A JOINER who witnessed the terrifying kidnap attack of a site manager, who is alleged to have been killed by a Burnley man, has re-lived the ordeal in court.
Mr David Collier was in his car following alleged victim Mr Paul Brady along a quiet road in Weir, Bacup, after they finished working on a house when the pair were ambushed.
A jury at Liverpool Crown Court has heard that 43-year-old site manager Mr Brady, who was leading a double life as a drug dealer, was bundled into a car and driven off after the violent gang attack and has never been seen since.
Paul Devalda (35), of Padiham Road, Burnley, denies murdering Mr Brady, an alternative charge of manslaughter and conspiring to kidnap him. Alongside him is Heath Bowling (38), of High Lane, Stockport, who denies attempting to pervert the course of justice by giving false details about a car to the DVLA and the police.
Devalda’s girlfriend Stacia Crossley (28), also of Padiham Road, is in the dock denying three charges of assisting an offender.
Mr Collier, who gave evidence behind screens, told the jury the incident happened on the afternoon of August 1st 2009 after they finished work on a house in Lynns Court, Weir.
Mr Brady set off in his white van along Beaufort Road and he followed in his mother’s Mercedes.
Mr Collier said: “Paul was about eight or nine car lengths away and I saw him use his brakes.
“A goldy, sandy coloured car moved from the right side of the road onto the wrong side and pulled in front of Paul. He slammed on his brakes and started reversing.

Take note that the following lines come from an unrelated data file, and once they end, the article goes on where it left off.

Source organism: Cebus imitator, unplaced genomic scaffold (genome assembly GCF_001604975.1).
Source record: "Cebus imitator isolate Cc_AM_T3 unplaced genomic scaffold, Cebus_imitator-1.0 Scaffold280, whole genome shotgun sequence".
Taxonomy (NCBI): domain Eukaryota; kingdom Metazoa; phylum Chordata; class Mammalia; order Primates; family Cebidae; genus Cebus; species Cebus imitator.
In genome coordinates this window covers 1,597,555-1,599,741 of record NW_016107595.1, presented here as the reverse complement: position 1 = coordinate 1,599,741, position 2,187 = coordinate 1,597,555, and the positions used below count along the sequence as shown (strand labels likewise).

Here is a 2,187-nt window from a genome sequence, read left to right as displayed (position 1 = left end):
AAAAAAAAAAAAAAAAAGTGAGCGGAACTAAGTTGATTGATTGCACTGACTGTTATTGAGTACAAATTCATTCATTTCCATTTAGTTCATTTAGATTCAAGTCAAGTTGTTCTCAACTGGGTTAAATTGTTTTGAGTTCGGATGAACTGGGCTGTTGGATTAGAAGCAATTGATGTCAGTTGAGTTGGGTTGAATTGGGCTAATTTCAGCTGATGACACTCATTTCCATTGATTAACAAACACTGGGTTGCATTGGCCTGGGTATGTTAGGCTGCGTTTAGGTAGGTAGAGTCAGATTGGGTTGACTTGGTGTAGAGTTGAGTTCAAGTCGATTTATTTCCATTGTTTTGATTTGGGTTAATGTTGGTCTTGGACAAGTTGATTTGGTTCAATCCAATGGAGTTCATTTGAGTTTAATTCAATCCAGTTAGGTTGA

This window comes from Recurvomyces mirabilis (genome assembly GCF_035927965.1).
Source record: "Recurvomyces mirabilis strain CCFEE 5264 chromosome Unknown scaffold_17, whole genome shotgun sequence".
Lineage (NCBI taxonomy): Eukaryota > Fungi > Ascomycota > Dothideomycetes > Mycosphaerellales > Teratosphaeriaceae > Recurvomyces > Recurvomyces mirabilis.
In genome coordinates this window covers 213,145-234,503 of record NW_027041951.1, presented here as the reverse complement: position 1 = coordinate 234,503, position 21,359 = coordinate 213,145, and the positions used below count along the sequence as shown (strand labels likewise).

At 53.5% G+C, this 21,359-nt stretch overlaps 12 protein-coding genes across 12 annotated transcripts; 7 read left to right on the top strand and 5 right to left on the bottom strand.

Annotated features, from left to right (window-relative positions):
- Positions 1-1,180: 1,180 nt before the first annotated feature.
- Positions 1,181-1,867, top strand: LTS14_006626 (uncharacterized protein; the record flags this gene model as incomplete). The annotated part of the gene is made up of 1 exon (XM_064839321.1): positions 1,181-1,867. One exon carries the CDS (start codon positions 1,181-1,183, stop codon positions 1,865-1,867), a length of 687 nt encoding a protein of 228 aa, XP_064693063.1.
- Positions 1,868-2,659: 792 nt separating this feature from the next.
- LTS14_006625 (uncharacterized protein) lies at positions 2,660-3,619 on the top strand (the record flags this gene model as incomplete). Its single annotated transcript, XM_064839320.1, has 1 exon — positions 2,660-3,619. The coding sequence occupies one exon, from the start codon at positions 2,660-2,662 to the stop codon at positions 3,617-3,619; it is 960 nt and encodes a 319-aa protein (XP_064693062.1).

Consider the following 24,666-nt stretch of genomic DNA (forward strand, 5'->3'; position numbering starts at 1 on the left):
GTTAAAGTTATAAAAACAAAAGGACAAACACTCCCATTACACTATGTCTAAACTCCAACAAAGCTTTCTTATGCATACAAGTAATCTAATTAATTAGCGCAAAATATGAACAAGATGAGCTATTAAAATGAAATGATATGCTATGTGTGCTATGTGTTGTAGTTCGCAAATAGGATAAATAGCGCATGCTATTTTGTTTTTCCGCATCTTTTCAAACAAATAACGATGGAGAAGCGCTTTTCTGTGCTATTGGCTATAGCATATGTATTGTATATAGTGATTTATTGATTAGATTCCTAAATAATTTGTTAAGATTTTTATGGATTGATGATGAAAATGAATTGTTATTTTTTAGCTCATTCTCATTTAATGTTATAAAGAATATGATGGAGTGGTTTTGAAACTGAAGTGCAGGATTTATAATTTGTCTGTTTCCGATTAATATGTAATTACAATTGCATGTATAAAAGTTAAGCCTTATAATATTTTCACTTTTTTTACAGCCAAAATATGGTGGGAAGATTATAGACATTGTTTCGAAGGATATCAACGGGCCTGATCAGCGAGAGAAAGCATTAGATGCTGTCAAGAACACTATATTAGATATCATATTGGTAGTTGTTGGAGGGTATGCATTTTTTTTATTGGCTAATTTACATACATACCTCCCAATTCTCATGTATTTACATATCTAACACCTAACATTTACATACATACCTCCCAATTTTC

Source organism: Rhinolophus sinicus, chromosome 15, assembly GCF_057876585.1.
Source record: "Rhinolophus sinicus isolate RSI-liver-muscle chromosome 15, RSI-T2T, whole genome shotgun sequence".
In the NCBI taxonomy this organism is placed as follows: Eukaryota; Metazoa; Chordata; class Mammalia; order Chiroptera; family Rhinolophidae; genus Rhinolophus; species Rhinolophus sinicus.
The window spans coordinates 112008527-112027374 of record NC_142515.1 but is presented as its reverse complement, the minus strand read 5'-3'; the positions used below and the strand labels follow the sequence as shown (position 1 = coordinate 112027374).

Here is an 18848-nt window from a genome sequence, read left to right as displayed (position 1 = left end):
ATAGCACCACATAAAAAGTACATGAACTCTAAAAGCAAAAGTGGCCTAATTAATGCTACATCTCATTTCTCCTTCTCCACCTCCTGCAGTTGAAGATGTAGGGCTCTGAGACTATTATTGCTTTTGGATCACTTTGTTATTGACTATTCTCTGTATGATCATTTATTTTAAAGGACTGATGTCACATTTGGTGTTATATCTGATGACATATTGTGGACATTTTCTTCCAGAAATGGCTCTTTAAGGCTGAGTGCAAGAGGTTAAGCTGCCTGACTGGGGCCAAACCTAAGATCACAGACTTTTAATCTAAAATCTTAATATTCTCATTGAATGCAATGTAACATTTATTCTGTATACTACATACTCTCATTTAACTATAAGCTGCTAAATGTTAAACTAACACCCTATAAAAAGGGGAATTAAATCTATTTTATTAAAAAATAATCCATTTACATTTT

“He exited his car and started running past me screaming, ‘just run, run.’”
Mr Collier said a vehicle had pulled up behind him and he saw a group of 10 to 15 men all dressed in black and wearing balaclavas.
“He ran into the group of people and they started hitting him with all kinds of weapons – bats and metal bars.
“As I got pulled out of my car I saw someone with a gun. I didn’t see it being used, he was just standing there with it,it seemed to be a shotgun.
“Paul was on the floor. He was screaming. He was being hit with the weapons very hard. Someone tried to smash my window and told me to get out.”
Mr Collier said he was dragged towards the group and was hit over the head before a man threatened him with a knife.
“I panicked and tried get him off me. I was successful and was able to get away. I jumped into the river and waded my way down it towards Lynns Court.”
Mr Collier, who suffered a gash to his head, went to a nearby farm where he knew the farmer. When he got there he sent his uncle a text to pick him up, which he did.
He said he went to his uncle’s home and then back to Beaufort Road where police had arrived.
Cross-examined by Mr Michael Wolfkind QC (defending Devalda) he denied knowing that Mr Brady and his boss, Stephen Balint, were involved with drugs.
Mr Collier agreed with his suggestion that he had had “a miracle escape.” He also agreed that he had not called the police and said he had gone back to the scene as he was worried about his mother’s car.
Asked if he had been asked by police “to join in a conspiracy to frame Devalda,” Mr Collier said he had not.
The judge, Mr Justice Royce, pointed out it was a serious allegation and asked Mr Wolfkind if his case was that a police officer had invited Mr Collier to be part of a conspiracy to frame Devalda. (Proceeding)